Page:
• 624 pages
  • Curtain Up
  • Julius Green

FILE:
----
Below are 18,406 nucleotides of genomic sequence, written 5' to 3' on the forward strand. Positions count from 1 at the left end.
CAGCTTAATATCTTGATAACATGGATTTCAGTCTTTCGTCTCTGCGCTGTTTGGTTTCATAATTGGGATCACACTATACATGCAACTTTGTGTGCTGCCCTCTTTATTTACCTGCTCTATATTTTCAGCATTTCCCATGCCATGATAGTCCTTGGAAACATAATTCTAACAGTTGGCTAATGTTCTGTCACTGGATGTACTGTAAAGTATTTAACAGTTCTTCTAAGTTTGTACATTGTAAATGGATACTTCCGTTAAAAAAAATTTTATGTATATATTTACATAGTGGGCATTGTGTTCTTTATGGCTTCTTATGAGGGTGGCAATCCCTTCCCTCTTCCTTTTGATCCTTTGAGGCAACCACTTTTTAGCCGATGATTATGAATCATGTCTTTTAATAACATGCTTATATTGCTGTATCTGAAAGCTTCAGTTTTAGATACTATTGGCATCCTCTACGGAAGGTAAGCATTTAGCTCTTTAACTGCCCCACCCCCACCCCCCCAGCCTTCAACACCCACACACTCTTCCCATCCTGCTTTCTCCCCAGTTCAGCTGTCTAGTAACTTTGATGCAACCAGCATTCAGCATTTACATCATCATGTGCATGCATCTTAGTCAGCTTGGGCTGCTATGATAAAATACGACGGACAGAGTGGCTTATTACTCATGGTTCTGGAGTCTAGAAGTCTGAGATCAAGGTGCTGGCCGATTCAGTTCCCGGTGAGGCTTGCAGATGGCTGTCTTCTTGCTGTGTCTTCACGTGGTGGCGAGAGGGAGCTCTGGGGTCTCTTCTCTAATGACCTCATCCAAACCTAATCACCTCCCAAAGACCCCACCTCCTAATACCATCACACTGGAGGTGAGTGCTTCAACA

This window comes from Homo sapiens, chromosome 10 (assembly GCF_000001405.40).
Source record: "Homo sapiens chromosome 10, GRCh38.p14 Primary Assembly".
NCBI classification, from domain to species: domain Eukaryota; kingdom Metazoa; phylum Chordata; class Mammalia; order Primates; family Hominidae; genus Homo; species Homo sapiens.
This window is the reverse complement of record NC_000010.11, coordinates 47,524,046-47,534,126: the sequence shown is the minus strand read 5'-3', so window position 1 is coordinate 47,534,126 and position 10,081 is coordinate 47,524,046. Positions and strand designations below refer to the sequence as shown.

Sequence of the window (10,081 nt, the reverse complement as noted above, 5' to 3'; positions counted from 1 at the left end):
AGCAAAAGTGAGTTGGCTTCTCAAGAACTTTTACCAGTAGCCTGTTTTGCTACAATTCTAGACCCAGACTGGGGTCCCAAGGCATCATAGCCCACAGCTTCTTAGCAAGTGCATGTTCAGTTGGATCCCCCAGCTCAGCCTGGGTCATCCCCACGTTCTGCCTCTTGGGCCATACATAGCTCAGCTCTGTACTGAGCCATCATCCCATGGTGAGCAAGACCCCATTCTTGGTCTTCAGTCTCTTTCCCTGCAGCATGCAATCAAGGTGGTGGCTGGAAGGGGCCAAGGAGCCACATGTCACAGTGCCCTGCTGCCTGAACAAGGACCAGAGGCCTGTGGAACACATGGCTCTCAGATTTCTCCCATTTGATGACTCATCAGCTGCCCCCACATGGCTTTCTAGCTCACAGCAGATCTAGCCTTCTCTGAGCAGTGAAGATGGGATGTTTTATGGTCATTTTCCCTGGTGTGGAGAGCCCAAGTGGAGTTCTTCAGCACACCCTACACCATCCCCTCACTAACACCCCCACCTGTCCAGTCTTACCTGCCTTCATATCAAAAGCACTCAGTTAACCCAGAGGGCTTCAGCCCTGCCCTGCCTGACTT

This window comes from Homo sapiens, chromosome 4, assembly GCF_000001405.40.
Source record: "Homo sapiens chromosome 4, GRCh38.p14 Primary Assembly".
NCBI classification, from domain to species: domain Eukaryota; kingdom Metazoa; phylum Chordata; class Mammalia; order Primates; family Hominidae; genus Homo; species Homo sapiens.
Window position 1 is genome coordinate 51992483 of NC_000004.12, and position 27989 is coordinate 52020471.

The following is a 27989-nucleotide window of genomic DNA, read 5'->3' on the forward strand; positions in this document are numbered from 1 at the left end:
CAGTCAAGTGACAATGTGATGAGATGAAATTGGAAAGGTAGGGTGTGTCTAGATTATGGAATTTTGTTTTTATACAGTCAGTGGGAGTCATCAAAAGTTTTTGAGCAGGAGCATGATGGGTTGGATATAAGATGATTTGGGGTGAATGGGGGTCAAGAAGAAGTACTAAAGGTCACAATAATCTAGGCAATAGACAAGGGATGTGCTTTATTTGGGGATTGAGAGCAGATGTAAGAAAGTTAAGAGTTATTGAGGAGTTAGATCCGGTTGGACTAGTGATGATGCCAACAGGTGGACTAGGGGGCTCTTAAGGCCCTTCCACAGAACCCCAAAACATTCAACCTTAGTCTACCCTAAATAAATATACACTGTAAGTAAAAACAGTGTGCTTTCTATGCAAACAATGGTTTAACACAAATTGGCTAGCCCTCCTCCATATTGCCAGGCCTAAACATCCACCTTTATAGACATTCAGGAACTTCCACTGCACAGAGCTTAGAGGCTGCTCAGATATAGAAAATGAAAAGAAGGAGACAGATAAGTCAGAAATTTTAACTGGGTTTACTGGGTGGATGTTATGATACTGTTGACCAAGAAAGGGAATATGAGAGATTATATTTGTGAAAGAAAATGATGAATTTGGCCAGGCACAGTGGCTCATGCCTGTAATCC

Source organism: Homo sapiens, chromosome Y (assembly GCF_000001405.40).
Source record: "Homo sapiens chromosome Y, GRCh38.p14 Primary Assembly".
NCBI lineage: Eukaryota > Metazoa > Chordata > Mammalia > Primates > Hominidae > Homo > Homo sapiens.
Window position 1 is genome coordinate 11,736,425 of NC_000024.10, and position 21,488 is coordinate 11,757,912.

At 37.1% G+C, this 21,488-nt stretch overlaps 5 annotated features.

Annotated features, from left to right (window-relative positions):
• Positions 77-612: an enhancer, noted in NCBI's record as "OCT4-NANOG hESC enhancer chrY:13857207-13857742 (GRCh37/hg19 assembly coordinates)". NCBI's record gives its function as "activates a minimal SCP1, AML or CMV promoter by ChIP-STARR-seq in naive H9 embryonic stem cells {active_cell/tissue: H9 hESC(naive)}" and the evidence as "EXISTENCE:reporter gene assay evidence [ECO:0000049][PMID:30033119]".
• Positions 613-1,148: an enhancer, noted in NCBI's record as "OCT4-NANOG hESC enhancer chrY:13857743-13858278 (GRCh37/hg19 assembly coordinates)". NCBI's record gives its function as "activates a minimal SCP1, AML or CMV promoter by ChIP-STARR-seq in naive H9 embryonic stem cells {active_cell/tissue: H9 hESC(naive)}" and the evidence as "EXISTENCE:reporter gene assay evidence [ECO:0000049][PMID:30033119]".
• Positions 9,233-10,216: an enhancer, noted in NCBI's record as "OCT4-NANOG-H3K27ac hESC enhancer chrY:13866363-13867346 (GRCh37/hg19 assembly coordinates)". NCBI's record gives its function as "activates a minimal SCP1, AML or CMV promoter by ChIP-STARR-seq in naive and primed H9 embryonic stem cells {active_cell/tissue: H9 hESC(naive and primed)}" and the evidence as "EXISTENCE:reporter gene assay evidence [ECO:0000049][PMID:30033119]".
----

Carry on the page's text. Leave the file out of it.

• 09 October 2019
  • 9780062313393